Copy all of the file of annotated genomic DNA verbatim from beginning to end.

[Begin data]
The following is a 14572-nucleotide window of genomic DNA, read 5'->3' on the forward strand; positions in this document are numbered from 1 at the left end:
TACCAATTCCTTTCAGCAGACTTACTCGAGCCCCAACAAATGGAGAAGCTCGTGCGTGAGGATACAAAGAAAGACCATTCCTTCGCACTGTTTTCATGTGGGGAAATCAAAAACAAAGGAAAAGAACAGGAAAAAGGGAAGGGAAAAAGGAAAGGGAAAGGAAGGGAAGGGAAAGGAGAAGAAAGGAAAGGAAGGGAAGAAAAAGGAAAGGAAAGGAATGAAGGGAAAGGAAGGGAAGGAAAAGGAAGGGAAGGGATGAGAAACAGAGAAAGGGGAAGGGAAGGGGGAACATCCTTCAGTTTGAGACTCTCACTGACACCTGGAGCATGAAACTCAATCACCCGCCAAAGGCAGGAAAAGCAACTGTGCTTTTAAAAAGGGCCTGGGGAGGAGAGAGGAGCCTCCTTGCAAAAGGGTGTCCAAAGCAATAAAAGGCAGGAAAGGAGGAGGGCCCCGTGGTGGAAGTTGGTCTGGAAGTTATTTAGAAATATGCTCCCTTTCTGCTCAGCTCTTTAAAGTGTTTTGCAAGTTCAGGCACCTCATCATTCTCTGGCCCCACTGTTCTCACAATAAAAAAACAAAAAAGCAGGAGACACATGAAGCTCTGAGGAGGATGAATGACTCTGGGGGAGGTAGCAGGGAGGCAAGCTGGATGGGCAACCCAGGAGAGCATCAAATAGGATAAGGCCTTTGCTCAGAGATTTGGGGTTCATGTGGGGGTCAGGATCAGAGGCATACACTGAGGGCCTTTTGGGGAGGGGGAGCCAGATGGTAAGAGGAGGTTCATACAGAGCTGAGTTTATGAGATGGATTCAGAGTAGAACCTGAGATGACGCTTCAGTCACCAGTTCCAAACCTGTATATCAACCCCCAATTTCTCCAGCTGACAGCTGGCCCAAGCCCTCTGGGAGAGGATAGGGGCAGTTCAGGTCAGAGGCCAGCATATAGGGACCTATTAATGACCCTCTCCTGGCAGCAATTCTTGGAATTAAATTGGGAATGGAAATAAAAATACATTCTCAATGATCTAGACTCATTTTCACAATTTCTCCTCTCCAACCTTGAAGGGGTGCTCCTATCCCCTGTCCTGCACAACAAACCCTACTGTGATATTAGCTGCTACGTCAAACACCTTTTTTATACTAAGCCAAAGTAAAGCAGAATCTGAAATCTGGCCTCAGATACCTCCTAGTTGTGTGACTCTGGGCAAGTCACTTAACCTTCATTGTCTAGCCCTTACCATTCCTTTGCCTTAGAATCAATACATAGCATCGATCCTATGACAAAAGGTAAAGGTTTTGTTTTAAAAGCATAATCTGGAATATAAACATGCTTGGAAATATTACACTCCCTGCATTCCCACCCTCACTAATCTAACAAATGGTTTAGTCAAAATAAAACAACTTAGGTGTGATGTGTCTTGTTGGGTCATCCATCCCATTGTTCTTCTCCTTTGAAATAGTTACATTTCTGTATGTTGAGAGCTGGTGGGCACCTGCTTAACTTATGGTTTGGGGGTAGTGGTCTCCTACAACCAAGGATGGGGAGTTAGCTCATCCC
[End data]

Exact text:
The following is a 14572-nucleotide window of genomic DNA, read 5'->3' on the forward strand; positions in this document are numbered from 1 at the left end:
TACCAATTCCTTTCAGCAGACTTACTCGAGCCCCAACAAATGGAGAAGCTCGTGCGTGAGGATACAAAGAAAGACCATTCCTTCGCACTGTTTTCATGTGGGGAAATCAAAAACAAAGGAAAAGAACAGGAAAAAGGGAAGGGAAAAAGGAAAGGGAAAGGAAGGGAAGGGAAAGGAGAAGAAAGGAAAGGAAGGGAAGAAAAAGGAAAGGAAAGGAATGAAGGGAAAGGAAGGGAAGGAAAAGGAAGGGAAGGGATGAGAAACAGAGAAAGGGGAAGGGAAGGGGGAACATCCTTCAGTTTGAGACTCTCACTGACACCTGGAGCATGAAACTCAATCACCCGCCAAAGGCAGGAAAAGCAACTGTGCTTTTAAAAAGGGCCTGGGGAGGAGAGAGGAGCCTCCTTGCAAAAGGGTGTCCAAAGCAATAAAAGGCAGGAAAGGAGGAGGGCCCCGTGGTGGAAGTTGGTCTGGAAGTTATTTAGAAATATGCTCCCTTTCTGCTCAGCTCTTTAAAGTGTTTTGCAAGTTCAGGCACCTCATCATTCTCTGGCCCCACTGTTCTCACAATAAAAAAACAAAAAAGCAGGAGACACATGAAGCTCTGAGGAGGATGAATGACTCTGGGGGAGGTAGCAGGGAGGCAAGCTGGATGGGCAACCCAGGAGAGCATCAAATAGGATAAGGCCTTTGCTCAGAGATTTGGGGTTCATGTGGGGGTCAGGATCAGAGGCATACACTGAGGGCCTTTTGGGGAGGGGGAGCCAGATGGTAAGAGGAGGTTCATACAGAGCTGAGTTTATGAGATGGATTCAGAGTAGAACCTGAGATGACGCTTCAGTCACCAGTTCCAAACCTGTATATCAACCCCCAATTTCTCCAGCTGACAGCTGGCCCAAGCCCTCTGGGAGAGGATAGGGGCAGTTCAGGTCAGAGGCCAGCATATAGGGACCTATTAATGACCCTCTCCTGGCAGCAATTCTTGGAATTAAATTGGGAATGGAAATAAAAATACATTCTCAATGATCTAGACTCATTTTCACAATTTCTCCTCTCCAACCTTGAAGGGGTGCTCCTATCCCCTGTCCTGCACAACAAACCCTACTGTGATATTAGCTGCTACGTCAAACACCTTTTTTATACTAAGCCAAAGTAAAGCAGAATCTGAAATCTGGCCTCAGATACCTCCTAGTTGTGTGACTCTGGGCAAGTCACTTAACCTTCATTGTCTAGCCCTTACCATTCCTTTGCCTTAGAATCAATACATAGCATCGATCCTATGACAAAAGGTAAAGGTTTTGTTTTAAAAGCATAATCTGGAATATAAACATGCTTGGAAATATTACACTCCCTGCATTCCCACCCTCACTAATCTAACAAATGGTTTAGTCAAAATAAAACAACTTAGGTGTGATGTGTCTTGTTGGGTCATCCATCCCATTGTTCTTCTCCTTTGAAATAGTTACATTTCTGTATGTTGAGAGCTGGTGGGCACCTGCTTAACTTATGGTTTGGGGGTAGTGGTCTCCTACAACCAAGGATGGGGAGTTAGCTCATCCC